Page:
As I write this, we are discussing our forthcoming regulation by the FCA. It seems sometimes that we, as a small charity, are paying for the sins of the global banks, for we will be under the same strict regime. Sledgehammer, nut; nut, sledgehammer Although it will increase our workload significantly, it holds no fears for us as we always aim to be honest and open in our dealings.
We are also being asked to sign the European Code of Good Conduct. Most of it is a mixture of good practice and common sense. It does beg the question: if the European Central Bank had followed its guidelines, would countless billions have been loaned so unwisely to Greece?
There is a principle here, if one were to be cynical: the bigger the institution, the greater the temptation to use and abuse the system. It starts with a joke in a City wine bar, and ends with LIBOR. Once discovered, the new regulation imposed on the sinners affects everyone else in the same industry. It’s not unlike going to a rock concert at Wembley, and each of the 80,000 crowd being frisked at the turnstiles because two drunken idiots were caught taking drugs behind the stage.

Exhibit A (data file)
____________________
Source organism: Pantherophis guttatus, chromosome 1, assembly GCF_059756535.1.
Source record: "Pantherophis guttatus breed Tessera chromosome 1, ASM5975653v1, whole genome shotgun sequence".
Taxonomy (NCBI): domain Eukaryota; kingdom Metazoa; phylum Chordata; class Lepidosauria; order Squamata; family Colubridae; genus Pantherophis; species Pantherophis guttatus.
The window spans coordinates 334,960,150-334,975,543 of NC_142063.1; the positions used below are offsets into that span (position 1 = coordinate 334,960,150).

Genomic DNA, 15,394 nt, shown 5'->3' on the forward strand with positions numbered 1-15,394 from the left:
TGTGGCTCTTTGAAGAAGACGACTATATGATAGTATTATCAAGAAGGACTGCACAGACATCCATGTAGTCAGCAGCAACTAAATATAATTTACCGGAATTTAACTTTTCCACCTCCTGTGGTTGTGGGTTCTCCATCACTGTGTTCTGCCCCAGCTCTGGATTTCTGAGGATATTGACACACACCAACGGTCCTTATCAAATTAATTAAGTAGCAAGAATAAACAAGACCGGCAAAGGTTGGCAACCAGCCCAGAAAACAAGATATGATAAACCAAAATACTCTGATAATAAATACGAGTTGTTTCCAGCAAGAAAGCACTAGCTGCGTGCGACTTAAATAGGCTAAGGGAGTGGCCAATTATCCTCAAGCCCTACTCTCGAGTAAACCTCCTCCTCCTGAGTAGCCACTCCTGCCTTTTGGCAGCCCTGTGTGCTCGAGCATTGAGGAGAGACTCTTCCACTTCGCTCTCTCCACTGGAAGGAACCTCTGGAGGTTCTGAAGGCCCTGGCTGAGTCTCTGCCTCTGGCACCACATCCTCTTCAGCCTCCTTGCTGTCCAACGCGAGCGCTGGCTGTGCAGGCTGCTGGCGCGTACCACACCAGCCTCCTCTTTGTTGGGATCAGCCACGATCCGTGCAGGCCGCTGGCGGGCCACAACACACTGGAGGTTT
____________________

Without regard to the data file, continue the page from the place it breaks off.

So, small is good, and can be great. Small values relationships, small is accountable, flexible and innovative. Small is, ideally, local. What is the reverse of ‘If it’s too big to fail, it’s too big’? How about ‘It’s too small to be noticed but too important to ignore’?